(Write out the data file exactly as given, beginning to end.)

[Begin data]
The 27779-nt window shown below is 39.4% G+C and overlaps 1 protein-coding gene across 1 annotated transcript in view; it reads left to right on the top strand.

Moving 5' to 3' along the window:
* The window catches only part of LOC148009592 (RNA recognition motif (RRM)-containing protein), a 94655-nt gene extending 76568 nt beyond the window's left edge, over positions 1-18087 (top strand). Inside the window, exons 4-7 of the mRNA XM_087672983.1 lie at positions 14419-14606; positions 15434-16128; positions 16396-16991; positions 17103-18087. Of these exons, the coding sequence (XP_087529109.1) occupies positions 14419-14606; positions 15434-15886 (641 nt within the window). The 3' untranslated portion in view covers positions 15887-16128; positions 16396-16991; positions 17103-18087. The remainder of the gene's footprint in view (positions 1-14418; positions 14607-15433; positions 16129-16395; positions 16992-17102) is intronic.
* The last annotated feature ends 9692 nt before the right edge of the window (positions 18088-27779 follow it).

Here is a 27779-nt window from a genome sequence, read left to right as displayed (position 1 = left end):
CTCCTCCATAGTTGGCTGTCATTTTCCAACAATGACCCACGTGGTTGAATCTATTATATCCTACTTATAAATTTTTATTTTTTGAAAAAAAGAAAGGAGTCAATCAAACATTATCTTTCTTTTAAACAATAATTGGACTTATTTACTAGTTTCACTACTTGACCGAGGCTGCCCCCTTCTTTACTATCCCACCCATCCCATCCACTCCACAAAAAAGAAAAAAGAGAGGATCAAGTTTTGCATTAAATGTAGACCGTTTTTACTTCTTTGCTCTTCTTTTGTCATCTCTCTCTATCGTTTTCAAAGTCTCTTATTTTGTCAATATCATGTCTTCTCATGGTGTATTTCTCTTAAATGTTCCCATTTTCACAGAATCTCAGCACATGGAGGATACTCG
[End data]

The 27779-nt window shown below is 39.4% G+C and overlaps 1 protein-coding gene across 1 annotated transcript in view; it reads left to right on the top strand.

Moving 5' to 3' along the window:
* The window catches only part of LOC148009592 (RNA recognition motif (RRM)-containing protein), a 94655-nt gene extending 76568 nt beyond the window's left edge, over positions 1-18087 (top strand). Inside the window, exons 4-7 of the mRNA XM_087672983.1 lie at positions 14419-14606; positions 15434-16128; positions 16396-16991; positions 17103-18087. Of these exons, the coding sequence (XP_087529109.1) occupies positions 14419-14606; positions 15434-15886 (641 nt within the window). The 3' untranslated portion in view covers positions 15887-16128; positions 16396-16991; positions 17103-18087. The remainder of the gene's footprint in view (positions 1-14418; positions 14607-15433; positions 16129-16395; positions 16992-17102) is intronic.
* The last annotated feature ends 9692 nt before the right edge of the window (positions 18088-27779 follow it).

Here is a 27779-nt window from a genome sequence, read left to right as displayed (position 1 = left end):
CTCCTCCATAGTTGGCTGTCATTTTCCAACAATGACCCACGTGGTTGAATCTATTATATCCTACTTATAAATTTTTATTTTTTGAAAAAAAGAAAGGAGTCAATCAAACATTATCTTTCTTTTAAACAATAATTGGACTTATTTACTAGTTTCACTACTTGACCGAGGCTGCCCCCTTCTTTACTATCCCACCCATCCCATCCACTCCACAAAAAAGAAAAAAGAGAGGATCAAGTTTTGCATTAAATGTAGACCGTTTTTACTTCTTTGCTCTTCTTTTGTCATCTCTCTCTATCGTTTTCAAAGTCTCTTATTTTGTCAATATCATGTCTTCTCATGGTGTATTTCTCTTAAATGTTCCCATTTTCACAGAATCTCAGCACATGGAGGATACTCG